Cancer treatment could soon be more effective due to a new scientific discovery.
Researchers at the University of Oregon found that an existing drug can be
used to target further genetic material within a tumour.
Cisplatin, an anti cancer drug derived from platinum and used in
chemotherapy, has long been used to disrupt a cancer cell's DNA and was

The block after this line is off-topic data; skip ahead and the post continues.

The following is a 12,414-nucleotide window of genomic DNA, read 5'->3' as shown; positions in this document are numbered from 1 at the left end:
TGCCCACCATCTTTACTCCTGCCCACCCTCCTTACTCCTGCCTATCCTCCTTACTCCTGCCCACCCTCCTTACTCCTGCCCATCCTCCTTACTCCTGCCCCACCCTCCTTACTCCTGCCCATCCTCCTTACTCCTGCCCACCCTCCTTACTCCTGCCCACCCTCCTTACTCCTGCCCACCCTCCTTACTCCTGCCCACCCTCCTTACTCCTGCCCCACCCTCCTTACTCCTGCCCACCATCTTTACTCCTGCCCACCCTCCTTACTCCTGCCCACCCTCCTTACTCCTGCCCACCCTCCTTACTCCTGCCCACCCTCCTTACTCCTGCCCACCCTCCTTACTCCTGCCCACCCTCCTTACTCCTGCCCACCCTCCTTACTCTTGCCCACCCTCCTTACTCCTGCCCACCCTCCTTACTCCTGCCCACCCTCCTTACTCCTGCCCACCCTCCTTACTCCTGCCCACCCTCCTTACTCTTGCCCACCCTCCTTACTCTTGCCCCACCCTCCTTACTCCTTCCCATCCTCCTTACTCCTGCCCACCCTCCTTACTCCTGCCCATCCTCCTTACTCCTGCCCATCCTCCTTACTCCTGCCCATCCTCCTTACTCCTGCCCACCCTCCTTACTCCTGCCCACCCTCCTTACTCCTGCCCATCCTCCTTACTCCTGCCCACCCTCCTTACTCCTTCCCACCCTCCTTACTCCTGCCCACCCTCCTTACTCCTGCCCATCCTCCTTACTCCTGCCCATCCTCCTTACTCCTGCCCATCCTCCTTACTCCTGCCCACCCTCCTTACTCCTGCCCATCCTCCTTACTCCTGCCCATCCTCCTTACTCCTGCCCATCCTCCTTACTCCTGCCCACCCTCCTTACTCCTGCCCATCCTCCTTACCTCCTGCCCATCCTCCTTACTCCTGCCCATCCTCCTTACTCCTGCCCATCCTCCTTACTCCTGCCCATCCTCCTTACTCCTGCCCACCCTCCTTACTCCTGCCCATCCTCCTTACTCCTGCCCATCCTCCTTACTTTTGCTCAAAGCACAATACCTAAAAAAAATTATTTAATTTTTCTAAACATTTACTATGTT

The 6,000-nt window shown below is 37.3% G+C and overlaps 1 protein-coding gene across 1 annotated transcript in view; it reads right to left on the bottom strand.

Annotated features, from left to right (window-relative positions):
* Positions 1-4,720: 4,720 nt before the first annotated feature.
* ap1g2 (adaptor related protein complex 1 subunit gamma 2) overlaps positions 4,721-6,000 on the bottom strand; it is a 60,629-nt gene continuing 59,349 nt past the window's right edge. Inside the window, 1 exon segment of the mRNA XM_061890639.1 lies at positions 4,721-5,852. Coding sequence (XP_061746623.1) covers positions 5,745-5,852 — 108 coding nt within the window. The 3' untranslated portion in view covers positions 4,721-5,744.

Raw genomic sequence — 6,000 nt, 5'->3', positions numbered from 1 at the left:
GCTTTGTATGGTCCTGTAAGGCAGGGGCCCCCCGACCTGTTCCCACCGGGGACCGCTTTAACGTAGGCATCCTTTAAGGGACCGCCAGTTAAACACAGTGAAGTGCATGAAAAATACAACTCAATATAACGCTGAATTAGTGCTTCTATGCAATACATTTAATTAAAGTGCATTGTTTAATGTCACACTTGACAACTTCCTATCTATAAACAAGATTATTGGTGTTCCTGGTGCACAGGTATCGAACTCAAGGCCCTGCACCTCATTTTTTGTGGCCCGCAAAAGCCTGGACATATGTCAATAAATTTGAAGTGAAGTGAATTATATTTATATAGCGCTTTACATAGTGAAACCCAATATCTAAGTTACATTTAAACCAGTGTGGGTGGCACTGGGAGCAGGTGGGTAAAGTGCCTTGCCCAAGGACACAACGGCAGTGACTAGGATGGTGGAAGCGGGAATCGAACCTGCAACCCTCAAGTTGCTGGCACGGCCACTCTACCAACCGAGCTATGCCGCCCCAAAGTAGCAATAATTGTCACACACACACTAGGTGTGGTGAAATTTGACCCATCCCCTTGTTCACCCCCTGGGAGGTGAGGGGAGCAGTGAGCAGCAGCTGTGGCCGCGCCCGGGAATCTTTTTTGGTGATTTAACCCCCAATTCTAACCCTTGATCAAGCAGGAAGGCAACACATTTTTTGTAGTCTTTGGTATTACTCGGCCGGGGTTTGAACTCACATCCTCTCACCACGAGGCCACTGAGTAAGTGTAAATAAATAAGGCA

observed to "bind like glue" to the RNA in cut inside tumours.
"We found that the platinum was retained on the RNA and also bound
quickly, being found on the RNA as fast as one hour after treatment," said
Victoria DeRose, a chemist who worked on the study.
She now believes the drug could be tailored to become more or less reactive
to certain types of RNA and thus help reduce tumour size.
According to Cancer Research UK, somebody is diagnosed with some form of the
disease every two minutes in the UK.
© Adfero Ltd
Cancer treatment news : 24 November 2011